To model the wall roughness effects, two parameters are needed to specify. In the current scenario, a smooth wall is considered to avoid more issues and so the Roughness Height I set to be zero and a default value of roughness constant is chosen.
Figure 4. A minimum liquid film thickness for hexyl alcohol as a function of rotating speed of the drum for 58 
Again striking similarities have been found for = 58 as shown in Figure 4 . There are four plots in Figure 4, e.g., two analytical solutions (Eq.(6) and Eq.(7)), CFD solutions and experimental data. The trend of variation of has been proved the same in CFD, experimental and analytical results. In CFD results, varies with rpm by . Surprisingly again, Eq.(6) and CFD results are close and away from the Eq.(7) and experimental data by a factor 1/CF. The proportionality constant in CFD prediction for this case is only 4% a way from the critical prediction.
The problem of determining a thin film on a RD and the minimum film thickness are investigated using CFD for a partiallysubmerged rotating drum. The analytical solution is too simplified to determine the and CFD is needed to understand the dynamics of liquid film. A noslip boundary condition was considered on the RD wall and the meniscus free surface was predicted using VOF. CFD investigation shows that increases with, same as experimental dd analytical solution. Because plunging end of RD was avoided by using a wiper, convergence behavior was quite stable.
All the 12 case of the simulations shown in this paper were for isothermal conditions [41], a terms used for this is called 'cold modeling'. It is possible to extend the model developed for the nonisothermal condition were the physical properties would change as a function of temperature. It is possible to extend the model developed for nonisothermal conditions were the physical properties would change as a function of temperature. If crystallization does occur and vaporization takes place, an equivalent sink/source term to be added in the model equations to account the mass/momentum/energy transfer and it would be more complicated. For the higher rate crystallization, the back flow will be miminised. From CFD point of the view, viscous film hold up is less complicated to predict. For a partial crystallization of the film would between Eq.(6) and Eq.(7).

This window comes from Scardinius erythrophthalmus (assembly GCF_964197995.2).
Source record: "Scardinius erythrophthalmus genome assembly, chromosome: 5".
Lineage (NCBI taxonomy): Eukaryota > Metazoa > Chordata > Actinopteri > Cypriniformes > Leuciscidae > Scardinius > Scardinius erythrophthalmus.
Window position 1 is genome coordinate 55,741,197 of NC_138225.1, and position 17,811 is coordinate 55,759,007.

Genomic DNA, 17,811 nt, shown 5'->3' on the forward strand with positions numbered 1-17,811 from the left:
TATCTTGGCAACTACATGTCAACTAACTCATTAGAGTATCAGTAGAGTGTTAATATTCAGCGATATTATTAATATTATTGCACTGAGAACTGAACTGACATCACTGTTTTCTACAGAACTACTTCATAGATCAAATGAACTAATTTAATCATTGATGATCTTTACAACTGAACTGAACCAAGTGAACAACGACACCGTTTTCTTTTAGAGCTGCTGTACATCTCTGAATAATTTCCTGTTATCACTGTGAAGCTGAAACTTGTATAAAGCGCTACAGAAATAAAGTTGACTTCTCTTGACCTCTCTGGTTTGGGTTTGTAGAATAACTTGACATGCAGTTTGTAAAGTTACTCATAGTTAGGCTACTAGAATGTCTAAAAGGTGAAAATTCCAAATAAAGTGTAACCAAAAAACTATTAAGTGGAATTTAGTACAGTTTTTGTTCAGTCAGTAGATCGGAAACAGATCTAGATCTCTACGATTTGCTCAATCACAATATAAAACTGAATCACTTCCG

Symbols  Description  Unit 
Pressure  N/m  
Velocity components  m/s  
Velocity fluctuating components  m/s  
Air height in the top of the bath  m  
Liquid level  m  
Rotating drum Reynolds number    
Two directions of the Cartesian coordinates  m  
Wall roughness constant    
Wall roughness height  m  
Turbulent kinetic energy  m/s  
Turbulent Dissipation Rate  m/s  
Diameter of the rotating drum  m  
Revolution per minute  rev/min  
Width of tank  m  
Surface tension  N/m  
Viscosity  kg/m/s  
Density  kg/m  
rad/sec  1/s  
Angular location of tip  deg  
Initial angular location  deg  
Velocity Scale  m/s  
Tangitial velocity  m/s  
Froude number    
Reynoulds number    
Weber number 
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Christ Trang has a bachelor in chemical Engineering. Her interests include Multiphase (nucleation, separation), Optimization (convergingdiverging nozzle), Biomedical (nasal drug delivery), Environmental (Tsunami, Flood, Safety, Pollution in City), Maritime, Nanoparticle, Offshore Stability, Turbo machinery, Hydraulics Design, Casting Design.
Published on 23/04/19
Accepted on 13/03/19
Submitted on 17/12/18
Volume 35, Issue 2, 2019
DOI: 10.23967/j.rimni.2019.04.002
Licence: CC BYNCSA license